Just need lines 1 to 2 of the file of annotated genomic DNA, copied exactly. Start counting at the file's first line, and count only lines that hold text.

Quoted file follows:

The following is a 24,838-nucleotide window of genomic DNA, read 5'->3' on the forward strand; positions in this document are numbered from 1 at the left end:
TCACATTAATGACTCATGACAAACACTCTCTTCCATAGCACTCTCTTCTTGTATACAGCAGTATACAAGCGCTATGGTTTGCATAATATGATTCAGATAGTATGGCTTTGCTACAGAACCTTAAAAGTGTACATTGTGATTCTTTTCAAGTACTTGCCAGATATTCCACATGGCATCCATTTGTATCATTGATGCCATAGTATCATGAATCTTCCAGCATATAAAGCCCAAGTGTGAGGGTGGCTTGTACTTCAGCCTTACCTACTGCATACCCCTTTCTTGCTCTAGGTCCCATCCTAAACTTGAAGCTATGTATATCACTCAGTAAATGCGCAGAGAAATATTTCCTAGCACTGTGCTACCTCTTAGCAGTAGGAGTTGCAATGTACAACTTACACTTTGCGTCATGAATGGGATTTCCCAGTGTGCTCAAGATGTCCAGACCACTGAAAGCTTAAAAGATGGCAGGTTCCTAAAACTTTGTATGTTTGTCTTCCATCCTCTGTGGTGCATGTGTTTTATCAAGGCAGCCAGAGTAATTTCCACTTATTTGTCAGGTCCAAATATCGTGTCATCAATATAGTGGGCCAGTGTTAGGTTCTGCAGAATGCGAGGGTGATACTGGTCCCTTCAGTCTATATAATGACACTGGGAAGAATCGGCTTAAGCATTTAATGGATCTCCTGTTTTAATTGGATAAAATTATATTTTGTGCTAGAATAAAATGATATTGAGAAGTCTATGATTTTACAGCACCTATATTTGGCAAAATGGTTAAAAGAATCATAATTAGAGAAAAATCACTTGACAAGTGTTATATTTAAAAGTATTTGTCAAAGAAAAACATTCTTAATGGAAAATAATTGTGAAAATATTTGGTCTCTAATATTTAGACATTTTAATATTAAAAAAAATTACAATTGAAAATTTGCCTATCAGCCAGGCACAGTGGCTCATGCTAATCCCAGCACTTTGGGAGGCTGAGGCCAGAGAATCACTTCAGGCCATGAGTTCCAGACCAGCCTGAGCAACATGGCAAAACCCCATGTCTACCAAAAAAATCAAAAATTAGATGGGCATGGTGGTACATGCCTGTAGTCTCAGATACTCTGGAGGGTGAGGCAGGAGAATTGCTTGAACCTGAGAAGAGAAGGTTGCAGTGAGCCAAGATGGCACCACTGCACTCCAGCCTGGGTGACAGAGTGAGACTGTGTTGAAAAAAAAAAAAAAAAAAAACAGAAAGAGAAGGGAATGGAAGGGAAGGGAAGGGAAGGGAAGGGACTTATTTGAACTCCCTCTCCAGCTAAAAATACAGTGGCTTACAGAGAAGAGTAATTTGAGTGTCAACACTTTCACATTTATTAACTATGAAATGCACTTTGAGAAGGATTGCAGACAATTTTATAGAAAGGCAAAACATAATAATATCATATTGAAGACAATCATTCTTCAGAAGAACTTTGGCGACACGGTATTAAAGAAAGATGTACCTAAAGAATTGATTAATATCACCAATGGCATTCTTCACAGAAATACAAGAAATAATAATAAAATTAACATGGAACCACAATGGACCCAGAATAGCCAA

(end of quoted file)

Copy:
The following is a 24,838-nucleotide window of genomic DNA, read 5'->3' on the forward strand; positions in this document are numbered from 1 at the left end:
TCACATTAATGACTCATGACAAACACTCTCTTCCATAGCACTCTCTTCTTGTATACAGCAGTATACAAGCGCTATGGTTTGCATAATATGATTCAGATAGTATGGCTTTGCTACAGAACCTTAAAAGTGTACATTGTGATTCTTTTCAAGTACTTGCCAGATATTCCACATGGCATCCATTTGTATCATTGATGCCATAGTATCATGAATCTTCCAGCATATAAAGCCCAAGTGTGAGGGTGGCTTGTACTTCAGCCTTACCTACTGCATACCCCTTTCTTGCTCTAGGTCCCATCCTAAACTTGAAGCTATGTATATCACTCAGTAAATGCGCAGAGAAATATTTCCTAGCACTGTGCTACCTCTTAGCAGTAGGAGTTGCAATGTACAACTTACACTTTGCGTCATGAATGGGATTTCCCAGTGTGCTCAAGATGTCCAGACCACTGAAAGCTTAAAAGATGGCAGGTTCCTAAAACTTTGTATGTTTGTCTTCCATCCTCTGTGGTGCATGTGTTTTATCAAGGCAGCCAGAGTAATTTCCACTTATTTGTCAGGTCCAAATATCGTGTCATCAATATAGTGGGCCAGTGTTAGGTTCTGCAGAATGCGAGGGTGATACTGGTCCCTTCAGTCTATATAATGACACTGGGAAGAATCGGCTTAAGCATTTAATGGATCTCCTGTTTTAATTGGATAAAATTATATTTTGTGCTAGAATAAAATGATATTGAGAAGTCTATGATTTTACAGCACCTATATTTGGCAAAATGGTTAAAAGAATCATAATTAGAGAAAAATCACTTGACAAGTGTTATATTTAAAAGTATTTGTCAAAGAAAAACATTCTTAATGGAAAATAATTGTGAAAATATTTGGTCTCTAATATTTAGACATTTTAATATTAAAAAAAATTACAATTGAAAATTTGCCTATCAGCCAGGCACAGTGGCTCATGCTAATCCCAGCACTTTGGGAGGCTGAGGCCAGAGAATCACTTCAGGCCATGAGTTCCAGACCAGCCTGAGCAACATGGCAAAACCCCATGTCTACCAAAAAAATCAAAAATTAGATGGGCATGGTGGTACATGCCTGTAGTCTCAGATACTCTGGAGGGTGAGGCAGGAGAATTGCTTGAACCTGAGAAGAGAAGGTTGCAGTGAGCCAAGATGGCACCACTGCACTCCAGCCTGGGTGACAGAGTGAGACTGTGTTGAAAAAAAAAAAAAAAAAAAACAGAAAGAGAAGGGAATGGAAGGGAAGGGAAGGGAAGGGAAGGGACTTATTTGAACTCCCTCTCCAGCTAAAAATACAGTGGCTTACAGAGAAGAGTAATTTGAGTGTCAACACTTTCACATTTATTAACTATGAAATGCACTTTGAGAAGGATTGCAGACAATTTTATAGAAAGGCAAAACATAATAATATCATATTGAAGACAATCATTCTTCAGAAGAACTTTGGCGACACGGTATTAAAGAAAGATGTACCTAAAGAATTGATTAATATCACCAATGGCATTCTTCACAGAAATACAAGAAATAATAATAAAATTAACATGGAACCACAATGGACCCAGAATAGCCAA